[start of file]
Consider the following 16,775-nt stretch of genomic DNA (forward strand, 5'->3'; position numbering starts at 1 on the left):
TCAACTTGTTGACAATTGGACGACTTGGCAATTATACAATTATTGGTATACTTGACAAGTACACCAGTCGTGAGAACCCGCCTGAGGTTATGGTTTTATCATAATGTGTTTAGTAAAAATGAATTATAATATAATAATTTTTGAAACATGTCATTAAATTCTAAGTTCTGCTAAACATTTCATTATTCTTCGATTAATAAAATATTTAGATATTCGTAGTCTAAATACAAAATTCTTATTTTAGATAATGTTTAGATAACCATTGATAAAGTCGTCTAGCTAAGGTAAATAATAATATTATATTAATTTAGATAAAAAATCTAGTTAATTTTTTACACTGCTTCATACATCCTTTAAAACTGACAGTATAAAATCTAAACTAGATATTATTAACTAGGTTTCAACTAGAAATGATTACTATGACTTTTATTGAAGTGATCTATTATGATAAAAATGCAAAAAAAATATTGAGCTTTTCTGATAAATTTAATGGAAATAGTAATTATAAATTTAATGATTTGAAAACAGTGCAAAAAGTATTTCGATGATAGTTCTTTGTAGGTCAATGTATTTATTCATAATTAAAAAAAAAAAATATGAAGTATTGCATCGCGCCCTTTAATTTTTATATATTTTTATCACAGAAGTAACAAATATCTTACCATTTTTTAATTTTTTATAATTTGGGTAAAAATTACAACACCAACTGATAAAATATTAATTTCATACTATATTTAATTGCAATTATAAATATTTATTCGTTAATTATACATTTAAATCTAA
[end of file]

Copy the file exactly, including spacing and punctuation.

Consider the following 16,775-nt stretch of genomic DNA (forward strand, 5'->3'; position numbering starts at 1 on the left):
TCAACTTGTTGACAATTGGACGACTTGGCAATTATACAATTATTGGTATACTTGACAAGTACACCAGTCGTGAGAACCCGCCTGAGGTTATGGTTTTATCATAATGTGTTTAGTAAAAATGAATTATAATATAATAATTTTTGAAACATGTCATTAAATTCTAAGTTCTGCTAAACATTTCATTATTCTTCGATTAATAAAATATTTAGATATTCGTAGTCTAAATACAAAATTCTTATTTTAGATAATGTTTAGATAACCATTGATAAAGTCGTCTAGCTAAGGTAAATAATAATATTATATTAATTTAGATAAAAAATCTAGTTAATTTTTTACACTGCTTCATACATCCTTTAAAACTGACAGTATAAAATCTAAACTAGATATTATTAACTAGGTTTCAACTAGAAATGATTACTATGACTTTTATTGAAGTGATCTATTATGATAAAAATGCAAAAAAAATATTGAGCTTTTCTGATAAATTTAATGGAAATAGTAATTATAAATTTAATGATTTGAAAACAGTGCAAAAAGTATTTCGATGATAGTTCTTTGTAGGTCAATGTATTTATTCATAATTAAAAAAAAAAAATATGAAGTATTGCATCGCGCCCTTTAATTTTTATATATTTTTATCACAGAAGTAACAAATATCTTACCATTTTTTAATTTTTTATAATTTGGGTAAAAATTACAACACCAACTGATAAAATATTAATTTCATACTATATTTAATTGCAATTATAAATATTTATTCGTTAATTATACATTTAAATCTAA